Count me among those blaming the media for the tightening polls. Yes, polling data predictably tightens after Labor Day. Yes, those running Hillary Clinton’s campaign against Donald Trump expected a close race from the start. But it’s also true that our media has held the candidates to vastly different standards. For Clinton, anything less than perfection is cause for suspicion. For Trump, anything more than a toxic chemical spill is cause for celebration.
As Slate’s Jamelle Bouie rightly noted on Twitter: “I’d say [Clinton]’s greatest danger is bad press (emails [from her time as secretary of state] and the [Clinton Foundation]) and the shockingly low bar the media has for Trump.”
Allow me to underscore “shockingly.”
In the past month, it has been revealed that Donald Trump had business ties to organized crime; failed to pay campaign staffers; failed to pay 10-year-old girls cheerleading at his rallies; broke immigration law by hiring (then failing to pay) European models; and appears to have bribed at least two state attorneys general not to join class-action lawsuits against his fraudulent Trump University.
And: He donated thousands to the Clinton Foundation, thus indicting himself in accusing Clinton of pay-for-play.
Yet none of this has stopped him.
In the past, I have been forgiving of our media. I have suggested that well, reporters are like a pack of wolves who are confused by too many scandals coming at them all at once. At some point, I said, a scandal will come along that’s big enough to arouse a media feeding frenzy.
But it’s already September. When will that be?
For 275 days, the media’s top figures groaned and wailed about the fact that Clinton has not held a press conference. They said it was about principles, particularly transparency and accountability. Among top media types the thinking was that access to Clinton would ultimately serve voters as they prepare to chose their next leader in November.
That has turned out to be a monumental fraud.
On Labor Day, after Clinton finally held a press conference on her new campaign jet, some reporters said, well, that’s not a real press conference (wrong) while others reported nothing more than the fact that she held a press conference. Nothing about her views on pressing issues, which are things important to voters, who are the people top media figures said, for 275 days, they serve.
Again, a complete fraud.
In retrospect, none of this should be surprising. The media has always confused access for honesty. During the 2000 election, novelist David Foster Wallace wrote about the John McCain campaign for Rolling Stone (later called “Up, Simba” in his essay collection Consider the Lobster).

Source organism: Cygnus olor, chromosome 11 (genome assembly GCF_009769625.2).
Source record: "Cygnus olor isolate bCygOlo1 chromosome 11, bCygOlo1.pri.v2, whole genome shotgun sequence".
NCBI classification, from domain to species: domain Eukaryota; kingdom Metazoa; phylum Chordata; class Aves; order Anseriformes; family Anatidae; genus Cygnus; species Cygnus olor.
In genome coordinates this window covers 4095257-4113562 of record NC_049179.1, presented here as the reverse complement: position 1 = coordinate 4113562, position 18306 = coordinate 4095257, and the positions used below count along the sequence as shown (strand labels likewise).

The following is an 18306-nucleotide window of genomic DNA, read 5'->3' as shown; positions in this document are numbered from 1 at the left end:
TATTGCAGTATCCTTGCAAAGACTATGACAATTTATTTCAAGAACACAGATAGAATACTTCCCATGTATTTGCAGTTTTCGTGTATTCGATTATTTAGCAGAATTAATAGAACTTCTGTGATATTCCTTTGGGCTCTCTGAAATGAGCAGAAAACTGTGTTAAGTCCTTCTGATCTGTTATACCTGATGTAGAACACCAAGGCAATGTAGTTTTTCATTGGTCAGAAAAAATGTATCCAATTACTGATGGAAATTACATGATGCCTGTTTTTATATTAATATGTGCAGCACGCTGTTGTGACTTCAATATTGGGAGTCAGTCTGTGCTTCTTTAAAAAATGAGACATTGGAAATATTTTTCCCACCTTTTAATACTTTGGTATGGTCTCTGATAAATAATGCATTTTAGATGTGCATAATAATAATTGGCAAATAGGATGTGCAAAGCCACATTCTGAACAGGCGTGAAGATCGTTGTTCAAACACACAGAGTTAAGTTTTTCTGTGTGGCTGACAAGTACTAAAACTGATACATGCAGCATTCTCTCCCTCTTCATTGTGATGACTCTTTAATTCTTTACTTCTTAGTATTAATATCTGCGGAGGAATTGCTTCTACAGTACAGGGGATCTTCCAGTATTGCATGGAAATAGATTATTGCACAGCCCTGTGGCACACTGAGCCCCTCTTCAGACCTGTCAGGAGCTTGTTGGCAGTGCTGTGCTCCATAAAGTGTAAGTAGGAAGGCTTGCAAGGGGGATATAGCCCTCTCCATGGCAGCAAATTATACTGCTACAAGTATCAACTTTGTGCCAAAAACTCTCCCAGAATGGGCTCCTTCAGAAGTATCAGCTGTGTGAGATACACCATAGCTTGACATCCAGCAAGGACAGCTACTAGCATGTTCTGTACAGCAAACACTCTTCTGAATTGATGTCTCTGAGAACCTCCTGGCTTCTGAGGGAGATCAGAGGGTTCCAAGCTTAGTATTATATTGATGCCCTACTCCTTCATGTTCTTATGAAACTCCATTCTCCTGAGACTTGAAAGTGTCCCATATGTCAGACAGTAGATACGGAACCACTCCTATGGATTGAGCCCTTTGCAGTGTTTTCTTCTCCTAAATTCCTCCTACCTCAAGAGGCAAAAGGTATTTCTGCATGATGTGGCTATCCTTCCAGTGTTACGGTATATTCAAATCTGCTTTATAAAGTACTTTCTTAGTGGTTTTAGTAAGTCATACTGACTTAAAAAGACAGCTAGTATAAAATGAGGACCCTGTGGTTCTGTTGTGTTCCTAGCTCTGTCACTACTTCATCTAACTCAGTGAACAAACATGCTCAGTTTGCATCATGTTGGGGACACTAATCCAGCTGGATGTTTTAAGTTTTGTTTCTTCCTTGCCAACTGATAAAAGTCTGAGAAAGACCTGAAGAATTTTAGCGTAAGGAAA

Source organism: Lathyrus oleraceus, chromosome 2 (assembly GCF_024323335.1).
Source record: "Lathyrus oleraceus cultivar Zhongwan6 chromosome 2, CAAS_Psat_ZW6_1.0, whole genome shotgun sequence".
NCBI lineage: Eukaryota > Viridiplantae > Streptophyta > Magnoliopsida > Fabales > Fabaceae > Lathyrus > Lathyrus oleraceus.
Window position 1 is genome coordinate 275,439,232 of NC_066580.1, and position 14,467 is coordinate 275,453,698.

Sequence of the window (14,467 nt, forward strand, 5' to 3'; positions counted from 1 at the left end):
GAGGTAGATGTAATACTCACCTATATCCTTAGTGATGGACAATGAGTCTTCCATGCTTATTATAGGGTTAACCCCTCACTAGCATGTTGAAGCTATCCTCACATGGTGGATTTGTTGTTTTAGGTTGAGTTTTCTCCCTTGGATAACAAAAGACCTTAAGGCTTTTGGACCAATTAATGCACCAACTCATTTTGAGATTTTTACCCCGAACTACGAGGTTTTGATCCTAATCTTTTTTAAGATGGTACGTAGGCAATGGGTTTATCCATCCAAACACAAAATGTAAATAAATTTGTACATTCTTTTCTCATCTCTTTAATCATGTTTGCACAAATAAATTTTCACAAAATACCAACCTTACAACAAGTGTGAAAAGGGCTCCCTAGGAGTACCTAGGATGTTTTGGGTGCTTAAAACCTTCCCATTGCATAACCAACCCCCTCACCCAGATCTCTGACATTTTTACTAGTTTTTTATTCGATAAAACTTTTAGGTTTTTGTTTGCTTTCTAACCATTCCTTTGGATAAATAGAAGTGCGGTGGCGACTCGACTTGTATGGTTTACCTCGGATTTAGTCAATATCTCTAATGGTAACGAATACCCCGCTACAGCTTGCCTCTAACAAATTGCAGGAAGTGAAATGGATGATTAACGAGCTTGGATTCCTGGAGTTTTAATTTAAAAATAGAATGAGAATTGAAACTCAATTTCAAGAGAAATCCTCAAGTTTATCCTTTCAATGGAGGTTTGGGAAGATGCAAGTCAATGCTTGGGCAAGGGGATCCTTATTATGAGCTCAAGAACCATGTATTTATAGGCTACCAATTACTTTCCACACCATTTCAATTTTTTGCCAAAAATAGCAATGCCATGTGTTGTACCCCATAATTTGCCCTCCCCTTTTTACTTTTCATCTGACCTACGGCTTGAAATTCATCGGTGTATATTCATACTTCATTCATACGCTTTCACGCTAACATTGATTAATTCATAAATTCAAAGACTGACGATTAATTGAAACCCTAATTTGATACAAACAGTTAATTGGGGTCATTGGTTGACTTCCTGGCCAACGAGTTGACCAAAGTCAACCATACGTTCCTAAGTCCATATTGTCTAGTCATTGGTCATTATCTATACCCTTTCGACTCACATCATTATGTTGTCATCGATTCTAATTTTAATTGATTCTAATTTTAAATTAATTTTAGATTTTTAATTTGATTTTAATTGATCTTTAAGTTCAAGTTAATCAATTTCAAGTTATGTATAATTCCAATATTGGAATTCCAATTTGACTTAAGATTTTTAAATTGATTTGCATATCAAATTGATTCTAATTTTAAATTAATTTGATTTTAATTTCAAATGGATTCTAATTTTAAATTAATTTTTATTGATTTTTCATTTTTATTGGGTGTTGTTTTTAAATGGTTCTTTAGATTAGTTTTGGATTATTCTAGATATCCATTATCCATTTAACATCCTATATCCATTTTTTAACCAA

Wallace noticed campaign reporters spent a lot more time talking to McCain, and writing about his famed maverick character, than they did listening to his speeches during which the Republican candidate outlined his views.
If they had spent more time reporting his speeches, Wallace wrote, voters would have seen that McCain, for all his “piss-and-vinegar candor,” espoused “sometimes extremely scary right-wing stuff,” such as invading Latin American countries as part of the War on Drugs and putting draconian limits on First Amendment rights.
To the media, access is honesty — a clear picture of the candidate. But that’s not what voters got. Instead of seeing a man with a 100 percent conservative rating, putting him on the margins of what most voters considered mainstream, they saw “McCain the Maverick.”
In other words, a dishonest portrayal.
In other words, even when reporters are given an abundance of access, they still can’t get it right.
Yesterday, Clinton gave a speech in Florida during which she announced the publication of a book that outlines her views and policy proposals. If our media were really in the business of serving voters, it would have put significant time and energy into covering this speech as it put into capsule form everything voters might need to know.
But that didn’t happen.
Instead, all three cable news networks, including the “liberal” MSNBC, put Clinton in a tiny box on the screen along side Trump’s head while he blathered on about something — it doesn’t matter; it didn’t make sense.
If the cable news networks had given Clinton equal time and energy, voters would have seen that she proposes a massive jobs program putting Americans to work rebuilding our infrastructure; expanding broadband access; installing half a billion new solar panels by 2020; creating apprenticeship programs in advanced manufacturing; free community college; a moratorium on college loan debt for entrepreneurs; raising the minimum wage; equal work for equal pay; and paying for it all, Clinton said, with a higher marginal tax rate on the “top 1 to 10 percent.”
I haven’t lost all hope, but time is running out.
As Newsweek’s Kurt Eichenwald put it on Twitter:
Im a reporter. Have been for 30 years. Ive worked at several top publications & news networks in the world.
I am ashamed of my profession.
— Kurt Eichenwald (@kurteichenwald) September 7, 2016
“I’m a reporter. Have been for 30 years. I’ve worked at several top publications & news networks in the world.
“I am ashamed of my profession.”